What if this was your daughter? She was 15. He was well over twice her age. Why should this even be an issue? Sexual abuse is NEVER the victim's fault. And, the victim should NEVER be blamed. Both of those things are being done. She is still being accused of it being consensual and the very fact that she had to stand before the church and confess shows her being blamed.

I ask you. What would Jesus have done? He is our example. The Pharisees wanted to stone the woman in adultery and Jesus said, he who has no sin throw the first stone. This precious broken child (and yes, you are STILL a child at 15), was stoned. She was innocent, yet the Pharisees stoned her. Jesus as our example would not have judged her. A) because she was an innocent victim and Cool because he loves His children. For those of you who are choosing right now to stone Tina because you believe either she is lying now or it was consensual, why don't you look at your own life before throwing stones.

I hate that we will defend a person simply because he is "God's" man. The problem is -- he is "just" a man. No matter how godly someone is. They still make mistakes. They still sin. They are human. And, I believe that this situation was handled inappropriately. Being a pastor does not equate perfection. The best thing that can and should be done with this situation is that Dr. Phelps and even everyone here on SI, recognize the mistakes and aim to make policy changes in our churches so that this situation NEVER EVER occurs again.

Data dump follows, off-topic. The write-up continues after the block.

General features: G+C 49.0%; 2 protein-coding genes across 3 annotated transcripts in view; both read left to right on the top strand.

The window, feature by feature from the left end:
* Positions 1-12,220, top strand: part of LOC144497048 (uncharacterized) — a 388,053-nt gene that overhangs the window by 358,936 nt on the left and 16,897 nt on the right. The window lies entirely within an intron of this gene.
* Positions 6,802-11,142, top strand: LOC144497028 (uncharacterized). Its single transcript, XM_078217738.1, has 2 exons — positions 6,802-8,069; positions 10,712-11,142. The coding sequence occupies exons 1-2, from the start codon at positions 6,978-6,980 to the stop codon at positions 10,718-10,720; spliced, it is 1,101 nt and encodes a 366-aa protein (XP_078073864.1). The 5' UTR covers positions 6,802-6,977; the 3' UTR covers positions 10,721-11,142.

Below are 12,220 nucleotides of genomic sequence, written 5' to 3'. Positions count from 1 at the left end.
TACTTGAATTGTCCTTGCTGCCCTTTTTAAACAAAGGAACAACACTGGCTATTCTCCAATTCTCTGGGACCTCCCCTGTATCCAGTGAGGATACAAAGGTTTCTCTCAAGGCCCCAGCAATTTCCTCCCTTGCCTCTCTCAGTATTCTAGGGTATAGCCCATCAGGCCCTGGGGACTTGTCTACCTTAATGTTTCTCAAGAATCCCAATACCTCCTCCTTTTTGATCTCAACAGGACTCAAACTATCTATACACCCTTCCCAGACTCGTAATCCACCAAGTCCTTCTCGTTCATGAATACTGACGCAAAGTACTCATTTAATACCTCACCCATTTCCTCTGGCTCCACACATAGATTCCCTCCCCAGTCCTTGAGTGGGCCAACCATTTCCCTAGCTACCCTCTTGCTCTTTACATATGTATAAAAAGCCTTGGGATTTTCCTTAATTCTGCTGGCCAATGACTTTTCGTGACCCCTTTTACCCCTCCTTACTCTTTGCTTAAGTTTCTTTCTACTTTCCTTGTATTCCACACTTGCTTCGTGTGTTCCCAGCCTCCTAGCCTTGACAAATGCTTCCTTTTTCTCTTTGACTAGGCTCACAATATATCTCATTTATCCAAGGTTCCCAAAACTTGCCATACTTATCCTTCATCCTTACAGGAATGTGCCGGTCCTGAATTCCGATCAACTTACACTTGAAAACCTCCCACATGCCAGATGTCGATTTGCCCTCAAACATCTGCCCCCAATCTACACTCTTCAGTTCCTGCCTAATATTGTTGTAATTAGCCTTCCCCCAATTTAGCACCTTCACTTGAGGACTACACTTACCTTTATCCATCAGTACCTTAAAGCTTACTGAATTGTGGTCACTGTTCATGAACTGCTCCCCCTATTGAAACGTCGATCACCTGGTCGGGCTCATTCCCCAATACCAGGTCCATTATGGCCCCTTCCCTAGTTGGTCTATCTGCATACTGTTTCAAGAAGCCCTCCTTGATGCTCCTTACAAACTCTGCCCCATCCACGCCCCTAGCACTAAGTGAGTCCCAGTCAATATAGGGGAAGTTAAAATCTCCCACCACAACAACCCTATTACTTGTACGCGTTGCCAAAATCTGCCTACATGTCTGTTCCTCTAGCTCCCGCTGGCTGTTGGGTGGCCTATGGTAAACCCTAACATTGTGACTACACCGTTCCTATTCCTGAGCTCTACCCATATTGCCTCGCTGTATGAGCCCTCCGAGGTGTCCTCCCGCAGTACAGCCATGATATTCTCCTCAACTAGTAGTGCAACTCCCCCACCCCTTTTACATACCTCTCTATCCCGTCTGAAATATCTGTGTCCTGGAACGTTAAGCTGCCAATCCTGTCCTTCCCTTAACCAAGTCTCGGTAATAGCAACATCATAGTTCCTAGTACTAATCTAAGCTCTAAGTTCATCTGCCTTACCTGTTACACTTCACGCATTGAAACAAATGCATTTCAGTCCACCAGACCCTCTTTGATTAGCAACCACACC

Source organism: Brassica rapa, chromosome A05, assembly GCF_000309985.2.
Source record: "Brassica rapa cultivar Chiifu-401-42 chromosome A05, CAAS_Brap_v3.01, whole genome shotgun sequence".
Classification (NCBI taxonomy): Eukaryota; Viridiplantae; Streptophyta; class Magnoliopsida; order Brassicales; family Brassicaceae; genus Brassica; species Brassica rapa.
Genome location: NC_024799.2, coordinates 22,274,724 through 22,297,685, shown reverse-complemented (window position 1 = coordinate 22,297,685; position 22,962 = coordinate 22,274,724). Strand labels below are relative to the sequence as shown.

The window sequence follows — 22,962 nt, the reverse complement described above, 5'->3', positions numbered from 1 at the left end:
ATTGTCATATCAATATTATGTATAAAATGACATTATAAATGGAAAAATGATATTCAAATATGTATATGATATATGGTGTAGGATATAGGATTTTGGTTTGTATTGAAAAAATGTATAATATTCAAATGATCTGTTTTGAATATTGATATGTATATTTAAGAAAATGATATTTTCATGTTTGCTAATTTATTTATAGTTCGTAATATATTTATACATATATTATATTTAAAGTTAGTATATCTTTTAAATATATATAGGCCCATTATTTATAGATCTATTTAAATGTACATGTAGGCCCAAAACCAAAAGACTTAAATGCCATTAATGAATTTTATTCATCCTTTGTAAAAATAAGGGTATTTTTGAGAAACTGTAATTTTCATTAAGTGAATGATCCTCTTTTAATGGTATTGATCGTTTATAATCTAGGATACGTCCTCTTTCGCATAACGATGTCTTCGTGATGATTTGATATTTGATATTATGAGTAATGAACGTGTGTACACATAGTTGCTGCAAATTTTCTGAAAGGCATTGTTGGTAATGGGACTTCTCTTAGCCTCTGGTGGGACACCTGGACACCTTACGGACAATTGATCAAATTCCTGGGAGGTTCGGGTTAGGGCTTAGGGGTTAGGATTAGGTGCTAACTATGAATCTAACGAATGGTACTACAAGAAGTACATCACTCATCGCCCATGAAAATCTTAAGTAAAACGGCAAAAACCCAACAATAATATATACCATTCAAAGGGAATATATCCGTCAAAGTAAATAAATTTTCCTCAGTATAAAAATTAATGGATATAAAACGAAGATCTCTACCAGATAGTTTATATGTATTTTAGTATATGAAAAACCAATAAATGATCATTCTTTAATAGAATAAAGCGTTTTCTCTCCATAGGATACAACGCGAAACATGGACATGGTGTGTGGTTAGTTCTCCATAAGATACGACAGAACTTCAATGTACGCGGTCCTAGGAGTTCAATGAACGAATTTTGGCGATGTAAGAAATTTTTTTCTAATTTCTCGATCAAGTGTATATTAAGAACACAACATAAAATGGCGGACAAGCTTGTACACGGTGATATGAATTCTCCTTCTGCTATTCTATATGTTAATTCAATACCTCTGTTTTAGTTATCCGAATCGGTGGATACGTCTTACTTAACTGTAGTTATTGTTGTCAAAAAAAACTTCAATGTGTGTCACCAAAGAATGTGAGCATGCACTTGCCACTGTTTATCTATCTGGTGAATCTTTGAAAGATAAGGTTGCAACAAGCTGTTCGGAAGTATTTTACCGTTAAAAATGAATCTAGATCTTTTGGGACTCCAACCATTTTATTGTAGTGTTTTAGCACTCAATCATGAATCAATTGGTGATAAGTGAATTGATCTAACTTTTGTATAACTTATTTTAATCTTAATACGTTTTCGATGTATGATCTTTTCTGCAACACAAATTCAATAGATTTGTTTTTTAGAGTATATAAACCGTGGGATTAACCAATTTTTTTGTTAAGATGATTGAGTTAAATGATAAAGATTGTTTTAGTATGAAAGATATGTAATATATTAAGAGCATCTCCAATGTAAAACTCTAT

Susan R's picture

Anne- I don't think any here is 'stoning' Tina. What most are concerned about, at least from what I can tell, is that we don't know how the situation was handled after the fact. I have no doubt about Tina's story as far as the rape was concerned. In no way, shape, or form was any of this her fault. What we don't know for certain is how it was handled by the church and law enforcement. There are too many conflicting stories, and to my knowledge none of us has the ability to sort these things out with any measure of accuracy. That is what the legal process is for. When Phelps is allowed to speak openly or in court about what happened, then a fuller picture might present itself. Meanwhile, I think efforts should be focused on prosecuting the perpetrator of this heinous act. Phelps may have botched the whole thing as far as the church was concerned, but the man who raped Tina is the criminal here. Let's not forget that.

Jay's picture

Anna Walker wrote:
I hate that we will defend a person simply because he is "God's" man. The problem is -- he is "just" a man. No matter how godly someone is. They still make mistakes. They still sin. They are human. And, I believe that this situation was handled inappropriately. Being a pastor does not equate perfection. The best thing that can and should be done with this situation is that Dr. Phelps and even everyone here on SI, recognize the mistakes and aim to make policy changes in our churches so that this situation NEVER EVER occurs again.